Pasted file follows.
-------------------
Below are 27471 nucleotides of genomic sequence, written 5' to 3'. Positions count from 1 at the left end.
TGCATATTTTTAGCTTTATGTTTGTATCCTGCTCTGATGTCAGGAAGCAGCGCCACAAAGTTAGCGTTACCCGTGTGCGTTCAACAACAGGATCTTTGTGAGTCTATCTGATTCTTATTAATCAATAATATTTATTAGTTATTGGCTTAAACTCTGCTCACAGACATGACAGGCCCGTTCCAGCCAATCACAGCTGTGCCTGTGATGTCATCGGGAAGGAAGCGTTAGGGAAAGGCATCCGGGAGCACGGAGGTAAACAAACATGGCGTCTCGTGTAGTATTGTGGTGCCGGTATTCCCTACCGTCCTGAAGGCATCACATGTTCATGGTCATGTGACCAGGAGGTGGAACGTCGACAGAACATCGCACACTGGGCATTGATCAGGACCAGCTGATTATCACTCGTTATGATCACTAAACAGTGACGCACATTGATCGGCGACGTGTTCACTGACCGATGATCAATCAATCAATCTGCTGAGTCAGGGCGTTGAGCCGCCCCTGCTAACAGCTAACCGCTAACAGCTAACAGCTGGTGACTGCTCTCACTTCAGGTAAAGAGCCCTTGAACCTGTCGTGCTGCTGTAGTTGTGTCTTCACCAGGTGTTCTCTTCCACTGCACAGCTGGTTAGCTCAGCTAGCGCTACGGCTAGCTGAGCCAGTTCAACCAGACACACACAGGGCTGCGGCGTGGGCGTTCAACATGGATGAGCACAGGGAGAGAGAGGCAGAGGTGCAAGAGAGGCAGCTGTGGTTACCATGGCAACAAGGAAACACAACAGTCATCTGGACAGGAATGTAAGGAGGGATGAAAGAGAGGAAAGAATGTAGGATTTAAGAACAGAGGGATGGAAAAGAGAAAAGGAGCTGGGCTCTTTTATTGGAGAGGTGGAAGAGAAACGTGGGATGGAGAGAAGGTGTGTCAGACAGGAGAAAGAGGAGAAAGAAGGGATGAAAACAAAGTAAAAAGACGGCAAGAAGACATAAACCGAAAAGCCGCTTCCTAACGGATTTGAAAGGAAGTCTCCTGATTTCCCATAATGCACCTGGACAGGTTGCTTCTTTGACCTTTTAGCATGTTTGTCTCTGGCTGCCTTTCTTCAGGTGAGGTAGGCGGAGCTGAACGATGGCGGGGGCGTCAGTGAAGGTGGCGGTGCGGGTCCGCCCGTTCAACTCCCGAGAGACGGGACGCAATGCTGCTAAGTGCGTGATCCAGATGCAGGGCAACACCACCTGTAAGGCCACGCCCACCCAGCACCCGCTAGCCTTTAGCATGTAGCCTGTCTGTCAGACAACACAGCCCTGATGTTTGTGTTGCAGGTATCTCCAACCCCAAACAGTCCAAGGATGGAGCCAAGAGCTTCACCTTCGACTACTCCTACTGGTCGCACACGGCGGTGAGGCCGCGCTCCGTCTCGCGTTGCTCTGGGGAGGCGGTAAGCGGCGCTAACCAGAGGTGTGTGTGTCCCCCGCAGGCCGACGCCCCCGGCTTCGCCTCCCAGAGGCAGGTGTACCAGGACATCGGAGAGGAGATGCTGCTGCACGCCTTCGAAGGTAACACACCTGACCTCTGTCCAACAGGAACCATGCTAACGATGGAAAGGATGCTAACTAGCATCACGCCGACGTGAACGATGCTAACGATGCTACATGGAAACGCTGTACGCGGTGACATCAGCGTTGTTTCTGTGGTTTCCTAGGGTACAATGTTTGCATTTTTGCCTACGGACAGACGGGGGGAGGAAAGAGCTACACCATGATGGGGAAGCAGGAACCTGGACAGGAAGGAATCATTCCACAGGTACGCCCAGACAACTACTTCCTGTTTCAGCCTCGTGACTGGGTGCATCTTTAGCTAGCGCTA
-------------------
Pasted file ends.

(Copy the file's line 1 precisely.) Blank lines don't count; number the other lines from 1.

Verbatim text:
Below are 27471 nucleotides of genomic sequence, written 5' to 3'. Positions count from 1 at the left end.